Physics & Astronomy
At Bennington, students work closely with faculty to design the content, structure, and sequence of their study and practice—their Plan—taking advantage of resources inside and outside the classroom to pursue their work.
Physics seeks to answer fundamental questions about how the world and universe are put together. Because of this broad window, students are drawn to physics from a wide range of interests. Some are interested in “pure” physics and wish to establish a solid background to serve them on a path to graduate school. Some are interested in how physics is applied to study natural world, through geology, astronomy, chemistry, ecology, or biology. Others are interested in establishing a solid underpinning from which to further their studies in engineering, medicine, or architecture. Still others feel the need to study physics as part of a broad liberal arts education.
The wide variety of students who study physics at Bennington (along with the very nature of self-directed education) means that there is no “one size fits all” list of courses or sub-areas to focus in. However, we work to establish a firm grounding in both classical and modern physics though teaching classes in quantum mechanics, special relativity, thermal physics, and engineering physics, in addition to many astronomy and geophysics classes.
As with all science disciplines at Bennington, the study of physics is marked by small classes (no more than 25 students in introductory physics and often fewer than 10 students in upper-level classes), close collaboration with faculty members, student-designed research projects, and a strong collegial atmosphere among the students in the discipline.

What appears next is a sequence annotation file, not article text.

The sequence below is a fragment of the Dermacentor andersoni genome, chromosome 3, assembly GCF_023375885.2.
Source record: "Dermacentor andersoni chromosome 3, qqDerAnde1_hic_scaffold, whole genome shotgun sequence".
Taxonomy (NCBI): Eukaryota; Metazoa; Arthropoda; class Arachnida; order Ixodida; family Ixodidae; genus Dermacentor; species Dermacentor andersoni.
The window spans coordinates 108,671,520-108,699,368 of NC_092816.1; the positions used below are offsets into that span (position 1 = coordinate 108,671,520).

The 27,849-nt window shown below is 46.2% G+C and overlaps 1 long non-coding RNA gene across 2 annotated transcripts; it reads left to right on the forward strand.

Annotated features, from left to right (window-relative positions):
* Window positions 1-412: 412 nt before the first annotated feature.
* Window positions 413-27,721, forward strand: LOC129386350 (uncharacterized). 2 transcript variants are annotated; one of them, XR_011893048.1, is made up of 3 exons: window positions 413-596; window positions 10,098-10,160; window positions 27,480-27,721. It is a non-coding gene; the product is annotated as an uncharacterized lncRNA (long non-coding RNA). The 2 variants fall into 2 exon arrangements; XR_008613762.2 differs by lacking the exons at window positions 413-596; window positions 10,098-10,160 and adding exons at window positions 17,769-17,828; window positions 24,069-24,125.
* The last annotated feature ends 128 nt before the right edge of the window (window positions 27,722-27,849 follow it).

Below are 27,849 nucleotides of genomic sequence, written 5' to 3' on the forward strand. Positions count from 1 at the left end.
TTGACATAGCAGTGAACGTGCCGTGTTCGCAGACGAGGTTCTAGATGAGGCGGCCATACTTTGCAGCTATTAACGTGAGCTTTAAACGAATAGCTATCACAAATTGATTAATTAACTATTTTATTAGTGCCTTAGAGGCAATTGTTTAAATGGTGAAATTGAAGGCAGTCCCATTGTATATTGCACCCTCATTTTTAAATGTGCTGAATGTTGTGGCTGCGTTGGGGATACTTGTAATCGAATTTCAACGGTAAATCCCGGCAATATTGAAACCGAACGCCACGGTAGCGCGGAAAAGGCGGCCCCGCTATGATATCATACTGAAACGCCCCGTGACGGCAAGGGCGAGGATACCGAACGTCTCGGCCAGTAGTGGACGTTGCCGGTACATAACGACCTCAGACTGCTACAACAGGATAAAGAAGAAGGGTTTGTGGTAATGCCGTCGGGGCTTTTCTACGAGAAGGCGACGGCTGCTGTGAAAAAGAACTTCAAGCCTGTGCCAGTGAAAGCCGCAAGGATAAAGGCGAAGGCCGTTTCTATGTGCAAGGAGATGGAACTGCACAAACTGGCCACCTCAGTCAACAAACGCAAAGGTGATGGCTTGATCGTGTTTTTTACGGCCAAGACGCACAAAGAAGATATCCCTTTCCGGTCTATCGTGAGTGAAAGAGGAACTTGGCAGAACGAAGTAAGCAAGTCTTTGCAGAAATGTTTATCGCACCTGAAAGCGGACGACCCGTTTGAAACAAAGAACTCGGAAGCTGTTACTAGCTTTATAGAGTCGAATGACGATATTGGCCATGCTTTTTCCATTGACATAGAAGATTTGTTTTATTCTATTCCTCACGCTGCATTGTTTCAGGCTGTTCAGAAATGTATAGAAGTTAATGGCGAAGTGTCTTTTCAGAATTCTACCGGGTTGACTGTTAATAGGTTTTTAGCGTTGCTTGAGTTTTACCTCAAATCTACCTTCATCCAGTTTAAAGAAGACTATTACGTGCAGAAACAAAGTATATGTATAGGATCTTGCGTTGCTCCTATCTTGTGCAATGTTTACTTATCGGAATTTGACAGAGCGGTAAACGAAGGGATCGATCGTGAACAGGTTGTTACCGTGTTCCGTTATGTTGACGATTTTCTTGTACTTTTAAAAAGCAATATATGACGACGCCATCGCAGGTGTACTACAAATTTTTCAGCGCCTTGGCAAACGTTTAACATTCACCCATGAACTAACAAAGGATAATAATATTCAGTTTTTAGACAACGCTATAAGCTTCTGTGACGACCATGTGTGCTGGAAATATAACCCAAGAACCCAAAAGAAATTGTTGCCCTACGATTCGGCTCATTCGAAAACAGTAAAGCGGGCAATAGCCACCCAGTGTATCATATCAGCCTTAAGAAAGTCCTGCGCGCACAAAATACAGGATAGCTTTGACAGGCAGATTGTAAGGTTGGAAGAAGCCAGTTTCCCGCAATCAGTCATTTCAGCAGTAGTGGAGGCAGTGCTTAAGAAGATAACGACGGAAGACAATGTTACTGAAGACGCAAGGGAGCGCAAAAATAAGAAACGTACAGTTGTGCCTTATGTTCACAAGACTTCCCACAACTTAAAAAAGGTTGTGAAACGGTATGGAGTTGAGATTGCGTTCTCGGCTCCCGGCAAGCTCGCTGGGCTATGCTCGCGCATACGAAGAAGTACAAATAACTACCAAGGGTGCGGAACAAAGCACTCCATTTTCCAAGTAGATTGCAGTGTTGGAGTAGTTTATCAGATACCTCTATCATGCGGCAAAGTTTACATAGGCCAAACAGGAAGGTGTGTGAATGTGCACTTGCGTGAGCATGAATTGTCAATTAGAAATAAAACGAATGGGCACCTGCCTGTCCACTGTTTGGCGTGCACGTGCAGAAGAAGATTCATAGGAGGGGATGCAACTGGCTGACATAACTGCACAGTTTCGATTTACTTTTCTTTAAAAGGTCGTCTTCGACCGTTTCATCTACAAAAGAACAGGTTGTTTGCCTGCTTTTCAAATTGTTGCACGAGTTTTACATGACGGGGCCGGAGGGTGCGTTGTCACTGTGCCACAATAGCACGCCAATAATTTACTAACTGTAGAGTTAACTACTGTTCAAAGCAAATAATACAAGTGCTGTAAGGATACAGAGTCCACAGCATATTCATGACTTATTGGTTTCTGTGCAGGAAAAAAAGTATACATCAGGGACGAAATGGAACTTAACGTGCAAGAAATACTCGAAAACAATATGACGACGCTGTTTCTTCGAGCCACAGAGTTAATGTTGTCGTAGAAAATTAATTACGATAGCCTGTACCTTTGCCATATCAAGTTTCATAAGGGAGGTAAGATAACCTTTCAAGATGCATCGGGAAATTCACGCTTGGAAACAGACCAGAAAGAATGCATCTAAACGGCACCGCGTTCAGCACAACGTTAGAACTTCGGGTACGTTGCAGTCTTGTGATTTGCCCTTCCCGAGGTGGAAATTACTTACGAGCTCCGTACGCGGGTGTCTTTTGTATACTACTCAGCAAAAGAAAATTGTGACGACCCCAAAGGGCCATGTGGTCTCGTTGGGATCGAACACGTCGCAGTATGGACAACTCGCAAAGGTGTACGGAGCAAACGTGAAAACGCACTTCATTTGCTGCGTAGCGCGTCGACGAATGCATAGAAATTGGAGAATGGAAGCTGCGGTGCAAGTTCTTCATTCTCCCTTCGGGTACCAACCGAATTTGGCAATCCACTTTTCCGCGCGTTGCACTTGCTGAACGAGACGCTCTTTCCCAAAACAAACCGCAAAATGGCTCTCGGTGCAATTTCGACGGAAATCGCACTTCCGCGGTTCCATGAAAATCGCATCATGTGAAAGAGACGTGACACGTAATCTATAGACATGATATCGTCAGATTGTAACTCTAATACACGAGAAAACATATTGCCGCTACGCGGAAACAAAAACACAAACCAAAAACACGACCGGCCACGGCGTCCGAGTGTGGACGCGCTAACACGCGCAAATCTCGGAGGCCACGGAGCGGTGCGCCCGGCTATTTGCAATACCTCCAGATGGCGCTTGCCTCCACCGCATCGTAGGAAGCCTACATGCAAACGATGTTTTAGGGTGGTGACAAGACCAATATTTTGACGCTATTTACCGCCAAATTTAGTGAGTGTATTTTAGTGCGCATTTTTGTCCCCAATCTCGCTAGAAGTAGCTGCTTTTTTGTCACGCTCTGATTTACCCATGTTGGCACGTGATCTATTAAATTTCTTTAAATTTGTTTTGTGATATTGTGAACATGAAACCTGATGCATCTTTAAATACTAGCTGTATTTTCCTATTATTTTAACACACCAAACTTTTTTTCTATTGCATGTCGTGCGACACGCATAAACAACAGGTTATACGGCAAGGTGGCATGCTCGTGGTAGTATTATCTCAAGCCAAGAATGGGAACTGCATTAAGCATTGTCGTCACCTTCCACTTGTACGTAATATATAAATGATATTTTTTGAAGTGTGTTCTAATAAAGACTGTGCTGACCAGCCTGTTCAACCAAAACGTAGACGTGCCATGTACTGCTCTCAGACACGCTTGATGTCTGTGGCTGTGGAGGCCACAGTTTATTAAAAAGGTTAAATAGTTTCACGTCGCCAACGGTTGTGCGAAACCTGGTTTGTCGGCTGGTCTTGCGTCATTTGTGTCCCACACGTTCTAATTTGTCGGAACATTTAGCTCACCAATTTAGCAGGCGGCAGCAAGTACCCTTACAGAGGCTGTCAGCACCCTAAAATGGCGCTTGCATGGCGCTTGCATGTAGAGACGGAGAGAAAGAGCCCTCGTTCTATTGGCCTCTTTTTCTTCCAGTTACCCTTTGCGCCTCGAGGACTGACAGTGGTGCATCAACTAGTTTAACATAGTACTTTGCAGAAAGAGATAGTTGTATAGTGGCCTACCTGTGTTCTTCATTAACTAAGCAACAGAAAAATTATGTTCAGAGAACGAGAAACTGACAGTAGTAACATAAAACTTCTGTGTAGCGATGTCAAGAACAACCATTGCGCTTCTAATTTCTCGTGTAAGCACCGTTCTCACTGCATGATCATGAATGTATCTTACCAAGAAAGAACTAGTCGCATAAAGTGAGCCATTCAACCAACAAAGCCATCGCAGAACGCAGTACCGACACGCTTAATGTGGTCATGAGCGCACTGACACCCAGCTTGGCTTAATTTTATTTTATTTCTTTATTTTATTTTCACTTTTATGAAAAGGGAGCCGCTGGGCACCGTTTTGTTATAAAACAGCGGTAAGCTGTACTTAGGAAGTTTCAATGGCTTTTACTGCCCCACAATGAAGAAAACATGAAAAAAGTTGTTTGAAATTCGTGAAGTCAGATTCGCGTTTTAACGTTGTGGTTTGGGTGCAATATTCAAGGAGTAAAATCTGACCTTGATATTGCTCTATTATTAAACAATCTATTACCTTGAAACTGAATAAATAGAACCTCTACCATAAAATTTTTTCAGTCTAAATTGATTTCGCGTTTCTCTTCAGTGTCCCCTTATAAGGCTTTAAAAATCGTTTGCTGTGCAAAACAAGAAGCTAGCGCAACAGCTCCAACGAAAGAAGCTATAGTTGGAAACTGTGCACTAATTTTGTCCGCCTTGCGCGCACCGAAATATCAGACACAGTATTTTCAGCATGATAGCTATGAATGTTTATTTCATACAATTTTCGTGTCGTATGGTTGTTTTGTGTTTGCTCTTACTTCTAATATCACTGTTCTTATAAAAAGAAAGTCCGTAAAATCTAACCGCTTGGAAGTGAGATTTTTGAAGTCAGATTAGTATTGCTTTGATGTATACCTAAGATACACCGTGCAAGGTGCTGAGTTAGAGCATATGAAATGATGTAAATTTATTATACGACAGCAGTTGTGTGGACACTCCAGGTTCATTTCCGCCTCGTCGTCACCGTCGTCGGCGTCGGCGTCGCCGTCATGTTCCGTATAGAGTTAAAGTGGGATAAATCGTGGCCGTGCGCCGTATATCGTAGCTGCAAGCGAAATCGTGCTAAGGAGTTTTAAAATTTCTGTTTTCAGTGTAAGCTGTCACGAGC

Students study astronomy at Bennington for a wide variety of reasons: some are planning careers as professional astronomers, some view it as an important supporting area for another primary area of study, and still others study it as part of the broad, liberal arts education that all Bennington students pursue. As such, students with plans in astronomy can follow many different paths.
Astronomy students interested in research work in astronomy study a wide variety of topics, from planetary atmospheres to stellar structure and evolution to galactic evolution and cosmology. Integral to most plans in astronomy is a firm grounding in physics. Students often take a wide variety of physics classes to support their astronomical education. Further supporting this work is coursework in mathematics and computer science.
Much like the other science disciplines at Bennington, students studying astronomy often get involved in research projects early. These students learn observational and research techniques by making use of Stickney Observatory, the small radio telescope on the roof of Dickinson, and publicly available national facilities.
The work of astronomer Hugh Crowl addresses questions of how the massive collections of stars, gas, dust, and dark matter that we call galaxies assemble. How do galaxies form and evolve? Specifically, how do environmental conditions such as the flow of gas in and out of galaxies affect that process?
Tim Schroeder applies physical and chemical principles to understand interactions between deep-Earth and shallow-Earth systems. His courses are based on the idea that geology begins as an observational science, but that understanding Earth observations requires a physical sciences context.